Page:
1H NMR (400 MHz, CDCl3): δ = 10.26 (s, 1H), 8.83 (s, 1H), 7.55-7.56 (m, 6H), 7.52 (s, 2H) ppm. 13C NMR (100 MHz, CDCl3): δ = 115.88, 116.12, 116.36, 118.01, 118.34, 122.93, 124.34, 129.74, 130.73, 132.42, 133.89, 143.03, 152.01, 156.57, 163.33, 171.90, 189.41 ppm. MS: m/z=334.25(M+).

(3c) N-[(2-chloroquinolin-3-yl) methylidene]-4-(trifluoromethoxy) aniline

1H NMR (400 MHz, CDCl3): δ = 10.28 (s, 1H), 8.80 (s, 1H), 7.83-7.84 (m, 6H), 7.47-7.50 (m, 2H) ppm. 13C NMR (100 MHz, DMSO-d6): δ = 115.63, 115.66, 121.81, 123.37, 123.33, 124.36, 126.71, 127.29, 127.92, 128.10, 131.20, 137.83, 141.38, 149.93, 152.58, 159.22, 160.41 ppm. MS: m/z=350.12(M+).

(3d) N-[(2-chloroquinolin-3-yl) methylidene]-3,5-bis (trifluoro methyl) aniline

1H NMR (400 MHz, CDCl3): δ = 10.29 (s, 1H), 8.79 (s, 1H), 8.04-8.08 (m, 2H), 7.85-7.87 (m, 2H), 7.29-7.49 (m, 3H) ppm. 13C NMR (100 MHz, DMSO-d6): δ = 121.96, 123.83, 123.95, 124.05, 124.31, 124.94, 126.74, 127.46, 127.98, 128.19, 131.02, 132.76, 132.86, 137.83, 149.56, 149.94, 152.85, 160.98 ppm. MS: m/z=402.12(M+).

(3e) N-[(2-chloroquinolin-3-yl)methylidene]-3,5-dimethyl aniline

13C NMR (100 MHz, DMSO-d6): δ = 24.59, 24.59, 120.39, 120.59, 124.73, 126.57, 127.69, 127.72, 128.31, 129.54, 131.80, 137.38, 139.46, 139.59, 148.78, 149.69, 152.58, 160.41, ppm. MS: m/z=294.17(M+).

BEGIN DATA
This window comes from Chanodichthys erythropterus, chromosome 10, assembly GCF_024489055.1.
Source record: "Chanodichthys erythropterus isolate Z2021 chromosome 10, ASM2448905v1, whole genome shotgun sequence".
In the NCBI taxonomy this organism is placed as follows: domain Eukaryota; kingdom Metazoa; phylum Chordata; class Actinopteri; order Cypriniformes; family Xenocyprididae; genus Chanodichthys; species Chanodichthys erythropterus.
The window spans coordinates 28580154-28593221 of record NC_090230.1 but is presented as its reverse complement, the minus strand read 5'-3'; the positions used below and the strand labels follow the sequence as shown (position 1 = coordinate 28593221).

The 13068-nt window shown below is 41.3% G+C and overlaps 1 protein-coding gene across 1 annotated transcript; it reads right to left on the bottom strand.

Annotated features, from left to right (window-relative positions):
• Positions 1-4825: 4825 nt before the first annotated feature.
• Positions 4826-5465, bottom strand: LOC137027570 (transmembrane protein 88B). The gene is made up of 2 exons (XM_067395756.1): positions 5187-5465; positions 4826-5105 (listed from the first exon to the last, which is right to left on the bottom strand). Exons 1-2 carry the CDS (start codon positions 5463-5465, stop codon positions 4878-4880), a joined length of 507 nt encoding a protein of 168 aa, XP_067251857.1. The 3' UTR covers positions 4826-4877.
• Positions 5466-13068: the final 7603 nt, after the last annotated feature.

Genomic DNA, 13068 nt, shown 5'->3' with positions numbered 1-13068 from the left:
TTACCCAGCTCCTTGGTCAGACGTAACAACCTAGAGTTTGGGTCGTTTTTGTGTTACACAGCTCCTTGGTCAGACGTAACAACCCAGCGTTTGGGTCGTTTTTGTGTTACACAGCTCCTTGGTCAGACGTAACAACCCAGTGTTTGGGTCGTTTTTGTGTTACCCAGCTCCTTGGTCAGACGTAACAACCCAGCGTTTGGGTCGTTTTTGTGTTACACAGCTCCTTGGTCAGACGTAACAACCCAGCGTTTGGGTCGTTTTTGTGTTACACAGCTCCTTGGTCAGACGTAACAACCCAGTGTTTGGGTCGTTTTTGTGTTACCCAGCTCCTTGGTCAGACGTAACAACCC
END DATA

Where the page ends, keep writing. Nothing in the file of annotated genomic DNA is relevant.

(3f) N-[(2-chloroquinolin-3-yl) methylidene]-4-methyl-3-(trifluoro methyl) aniline

1H NMR (400 MHz, CDCl3): δ = 11.73 (s, 1H), 9.45 (s, 1H), 9.05 (s, 1H), 7.78-7.89 (m, 5H), 7.39-7.41 (m, 1H), 2.49-2.53 (m, 3H) ppm. 13C NMR (100 MHz, DMSO-d6): δ = 17.82, 117.17, 119.98, 124.63, 125.45, 126.37, 127.82, 127.59, 128.31, 129.62, 130.47, 131.30, 131.75, 137.58, 149.99, 146.43, 152.78, 160.11 ppm. MS: m/z=348.0(M+).

(3g) 2-chloro-N-[(2-chloroquinolin-3-yl)methylidene]-4-(trifluoro methyl) aniline

1HNMR (400 MHz, CDCl3): δ = 10.27 (s, 1H), 8.81 (s, 1H), 7.89-7.92 (m, 3H), 7.85-7.87 (m, 2H), 7.53-7.54 (m, 2H) ppm. 13C NMR (100 MHz, DMSO-d6): δ = 123.89, 124.60, 124.23, 126.34, 126.78, 127.52, 127.39, 128.07, 128.61, 130.49, 131.03, 137.38, 142.84, 149.59, 152.58, 160.23 ppm. MS: m/z=369.16(M+).

(3h) N-[(2-chloroquinolin-3-yl) methylidene]-4-phenoxyaniline

1H NMR(400 MHz, CDCl3): δ = 11.86 (s, 1H), 10.26 (s, 1H), 9.22 (s, 1H), 9.00 (s, 1H), 8.82 (s, 1H), 7.97-7.99 (m, 2H), 7.93 (d, J = 7.60 Hz, 1H), 7.85-7.86 (m, 1H), 7.48-7.51 (m, 2H), 7.44 (t, J = 8.00 Hz, 1H), 7.25-7.26 (m, 1H), 7.09-7.14 (m, 1H) ppm. 13C NMR (100 MHz, CDCl3): δ = 115.93, 116.26, 118.87, 119.50, 119.90, 122.79, 123.30, 123.35, 123.61, 126.75, 129.45, 129.80, 130.66, 131.94, 133.83, 138.45, 139.26, 146.98, 154.01, 156.13, 163.71, 189.46 ppm. MS: m/z=358.15(M+).

(3i) N-[(2-chloroquinolin-3-yl) methylidene]-2-phenoxyaniline

1H NMR (400 MHz, CDCl3): δ = 11.91 (s, 1H), 8.14-8.29 (m, 6H), 7.58 (d, J = 8.40 Hz, 2H), 7.43-7.45 (m, 2H), 7.36-7.37 (m, 1H), 7.27-7.28 (m, 1H), 7.14 (d, J = 8.40 Hz, 1H), 6.90-6.99 (m, 1H) ppm. 13C NMR (100 MHz, CDCl3): δ = 116.04, 117.93, 118.98, 119.70, 121.23, 122.34, 123.03, 123.63, 123.75, 126.71, 129.03, 129.66, 130.81, 131.78, 133.12, 134.09, 138.28, 140.54, 146.56, 163.51, 168.26, 189.23 ppm. MS: m/z=358.08(M+).

(3j) 5-chloro-N-[(2-chloroquinolin-3-yl) methylidene]-2-phenoxy aniline